Recovery Coaching and The System

Recovery Coaching and The System

I’ve been with the Connecticut Community for Addiction Recovery (CCAR) for more than 21 years now…  I’m tired.

I’m tired of butting heads with “the system”.

At times I get discouraged, I don’t stay discouraged, but I get discouraged. Through years of recovery, I’ve learned to practice some self-coaching.  First thing I do is analyze the problem and sit with my emotion.

I needed to define the system …  What do I mean by “the system”? Here’s what my thoughts boiled down to…

Cumbersome bureaucracies that block services (from Margaret J. Wheatley’s book Who Do We Choose To Be?).

CCAR runs into cumbersome bureaucracies all the time in many different forms. One example; addiction treatment providers forced to follow guidelines from their funding sources. Other cumbersome bureaucracies include insurance companies, managed care organizations, state agencies and federal agencies whose first line of defense is to often deny services.

So tell me…

  • How did the payers for services end up having more influence than the providers of care?
  • Why do we allow health insurance companies, managed care organizations and others to profit from illness?
  • When did it become ethical for health insurance companies to profit from illness? (I found the answer to that one).

These are frustrating dilemmas for those of us in the recovery world; wrestling with them wears me down. I’m getting older, and less tolerant of perceived injustices. In the interest of self-care, I occasionally let them go.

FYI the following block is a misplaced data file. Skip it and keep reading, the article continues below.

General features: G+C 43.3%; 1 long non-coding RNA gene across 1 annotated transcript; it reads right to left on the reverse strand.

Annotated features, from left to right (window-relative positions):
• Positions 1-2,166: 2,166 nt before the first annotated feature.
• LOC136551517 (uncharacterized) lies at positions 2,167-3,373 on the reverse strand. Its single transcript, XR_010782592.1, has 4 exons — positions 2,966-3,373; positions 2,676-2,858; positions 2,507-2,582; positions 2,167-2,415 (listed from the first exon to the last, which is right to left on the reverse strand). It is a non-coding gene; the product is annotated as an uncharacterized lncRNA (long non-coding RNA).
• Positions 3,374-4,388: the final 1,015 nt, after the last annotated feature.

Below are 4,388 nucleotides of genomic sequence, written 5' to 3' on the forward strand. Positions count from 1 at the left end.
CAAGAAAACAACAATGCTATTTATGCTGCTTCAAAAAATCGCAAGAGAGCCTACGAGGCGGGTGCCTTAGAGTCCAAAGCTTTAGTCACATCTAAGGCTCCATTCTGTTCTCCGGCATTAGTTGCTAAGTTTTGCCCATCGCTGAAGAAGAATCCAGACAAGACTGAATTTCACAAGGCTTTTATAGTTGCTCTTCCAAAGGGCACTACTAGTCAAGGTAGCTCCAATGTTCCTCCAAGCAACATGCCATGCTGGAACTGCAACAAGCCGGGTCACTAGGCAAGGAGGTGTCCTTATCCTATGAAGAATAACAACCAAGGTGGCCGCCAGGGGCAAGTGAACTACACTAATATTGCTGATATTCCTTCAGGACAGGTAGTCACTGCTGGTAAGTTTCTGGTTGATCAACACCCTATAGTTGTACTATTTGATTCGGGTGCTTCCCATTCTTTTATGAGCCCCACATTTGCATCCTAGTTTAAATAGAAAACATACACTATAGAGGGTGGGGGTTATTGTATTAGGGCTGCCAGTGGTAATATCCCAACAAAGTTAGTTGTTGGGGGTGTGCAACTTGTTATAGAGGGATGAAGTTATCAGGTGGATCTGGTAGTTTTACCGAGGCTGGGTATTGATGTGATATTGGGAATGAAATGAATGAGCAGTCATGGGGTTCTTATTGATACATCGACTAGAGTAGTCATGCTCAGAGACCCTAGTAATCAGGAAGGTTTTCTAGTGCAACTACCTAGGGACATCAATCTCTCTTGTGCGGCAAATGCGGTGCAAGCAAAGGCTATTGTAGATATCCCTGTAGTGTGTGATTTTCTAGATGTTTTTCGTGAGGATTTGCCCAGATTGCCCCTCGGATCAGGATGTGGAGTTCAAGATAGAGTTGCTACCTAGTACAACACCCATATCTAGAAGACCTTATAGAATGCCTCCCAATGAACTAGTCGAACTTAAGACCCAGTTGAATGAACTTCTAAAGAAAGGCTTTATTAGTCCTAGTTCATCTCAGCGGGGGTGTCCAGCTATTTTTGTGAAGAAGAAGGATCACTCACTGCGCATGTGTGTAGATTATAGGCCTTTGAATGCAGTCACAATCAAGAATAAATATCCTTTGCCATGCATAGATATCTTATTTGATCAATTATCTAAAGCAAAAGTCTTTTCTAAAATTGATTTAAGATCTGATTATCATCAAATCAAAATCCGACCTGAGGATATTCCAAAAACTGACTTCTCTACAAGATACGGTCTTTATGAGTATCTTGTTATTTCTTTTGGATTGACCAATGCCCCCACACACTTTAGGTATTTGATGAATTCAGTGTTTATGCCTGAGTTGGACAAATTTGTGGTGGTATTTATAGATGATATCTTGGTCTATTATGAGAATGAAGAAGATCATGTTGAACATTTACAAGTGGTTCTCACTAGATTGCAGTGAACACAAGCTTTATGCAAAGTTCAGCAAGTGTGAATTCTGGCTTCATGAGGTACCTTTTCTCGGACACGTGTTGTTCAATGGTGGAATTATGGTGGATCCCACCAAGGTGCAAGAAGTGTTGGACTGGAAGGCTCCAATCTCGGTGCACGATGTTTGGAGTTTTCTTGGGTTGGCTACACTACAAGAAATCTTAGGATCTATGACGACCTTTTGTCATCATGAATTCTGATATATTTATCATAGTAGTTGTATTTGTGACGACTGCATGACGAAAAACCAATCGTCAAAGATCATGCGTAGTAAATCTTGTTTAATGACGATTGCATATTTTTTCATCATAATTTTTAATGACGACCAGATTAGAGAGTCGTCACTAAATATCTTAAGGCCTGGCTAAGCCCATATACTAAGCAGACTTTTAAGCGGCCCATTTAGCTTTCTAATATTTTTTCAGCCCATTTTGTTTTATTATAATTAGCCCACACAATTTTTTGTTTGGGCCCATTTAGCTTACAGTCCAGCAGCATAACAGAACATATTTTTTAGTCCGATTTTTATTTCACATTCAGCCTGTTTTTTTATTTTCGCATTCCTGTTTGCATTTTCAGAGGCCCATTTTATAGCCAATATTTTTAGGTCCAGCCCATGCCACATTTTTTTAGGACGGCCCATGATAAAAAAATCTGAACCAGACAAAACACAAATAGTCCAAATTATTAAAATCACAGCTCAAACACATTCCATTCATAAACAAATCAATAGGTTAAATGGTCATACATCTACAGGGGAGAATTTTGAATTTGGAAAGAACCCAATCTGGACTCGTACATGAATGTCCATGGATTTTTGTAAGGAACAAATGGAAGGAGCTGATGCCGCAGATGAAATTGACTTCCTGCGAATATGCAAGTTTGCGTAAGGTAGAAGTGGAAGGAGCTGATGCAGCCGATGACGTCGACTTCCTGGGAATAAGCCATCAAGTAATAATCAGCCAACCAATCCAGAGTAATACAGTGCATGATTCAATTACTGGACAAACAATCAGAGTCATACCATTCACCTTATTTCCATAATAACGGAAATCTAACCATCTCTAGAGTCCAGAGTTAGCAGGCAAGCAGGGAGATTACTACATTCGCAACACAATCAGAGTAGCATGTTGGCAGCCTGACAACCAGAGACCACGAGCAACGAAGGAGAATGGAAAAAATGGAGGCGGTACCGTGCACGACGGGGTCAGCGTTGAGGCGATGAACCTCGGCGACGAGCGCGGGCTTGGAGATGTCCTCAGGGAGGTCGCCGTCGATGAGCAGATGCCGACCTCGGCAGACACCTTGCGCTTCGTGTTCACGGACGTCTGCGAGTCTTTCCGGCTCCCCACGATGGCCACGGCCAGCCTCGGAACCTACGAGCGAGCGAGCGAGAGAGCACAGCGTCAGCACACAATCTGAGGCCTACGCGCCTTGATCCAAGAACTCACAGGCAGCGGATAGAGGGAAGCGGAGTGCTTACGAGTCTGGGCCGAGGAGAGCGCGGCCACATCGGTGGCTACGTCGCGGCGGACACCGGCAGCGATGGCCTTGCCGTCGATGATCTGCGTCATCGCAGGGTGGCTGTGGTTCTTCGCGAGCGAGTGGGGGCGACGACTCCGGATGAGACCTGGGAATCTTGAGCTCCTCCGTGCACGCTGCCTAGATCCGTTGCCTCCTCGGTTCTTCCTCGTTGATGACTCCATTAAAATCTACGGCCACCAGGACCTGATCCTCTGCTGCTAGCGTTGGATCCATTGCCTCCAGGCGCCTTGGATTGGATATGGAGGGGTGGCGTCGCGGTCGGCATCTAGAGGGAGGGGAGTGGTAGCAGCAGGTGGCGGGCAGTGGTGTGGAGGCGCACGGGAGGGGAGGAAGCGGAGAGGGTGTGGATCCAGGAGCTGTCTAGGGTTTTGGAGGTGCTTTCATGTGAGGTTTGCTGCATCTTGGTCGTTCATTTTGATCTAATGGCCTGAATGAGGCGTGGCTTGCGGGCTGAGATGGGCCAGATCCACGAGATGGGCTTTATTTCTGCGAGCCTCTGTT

Yet still, I repeatedly hear stories from recovery coaches struggling to navigate a broken system. Within CCAR, we have incredible, caring, compassionate, gifted Emergency Department Recovery Coaches. A few left the profession and not because of compassion fatigue (burnout). They left discouraged, the emotional burden too frustrating to bear. Too often the following scenario played out – a recovery coach would connect with someone in the Emergency Department who desperately wanted, and needed, ongoing care. But they couldn’t step into the next level of care because of wrong insurance, or no insurance, or the provider that honored that insurance had no availability.

As a profession, recovery coaches consistently deal with setbacks, obstacles, barriers and cumbersome bureaucracies. Yet, we keep moving forward.  We must.  And in some pockets across America, people are beginning to realize that the recovery community offers something unique and valuable. Our presence offers hope and as Michael Askew says in the documentary “Anonymous People”,

“When hope is in the mix anything is possible.”

Recovery carriers spread recovery contagion and healing occurs. Please note the exclusion of any reference to an evidence-based practice.

We, as a national recovery community, continuously react to a broken, cumbersome, bureaucratic system. It hinders our work and decimates our funding. We hunger and beg for scraps off the table. We compete with each other, submitting 100’s of applications for a handful of grant awards. Currently, recovery advocates are lobbying for Medicaid billing.


Squeezing the recovery coach service into a billable box destroys the role. Increasing administrative and documentation requirements reduce the time coaches spend with recoverees.  We’ve conducted this experiment before, one need only look at how the modern addiction treatment system evolved.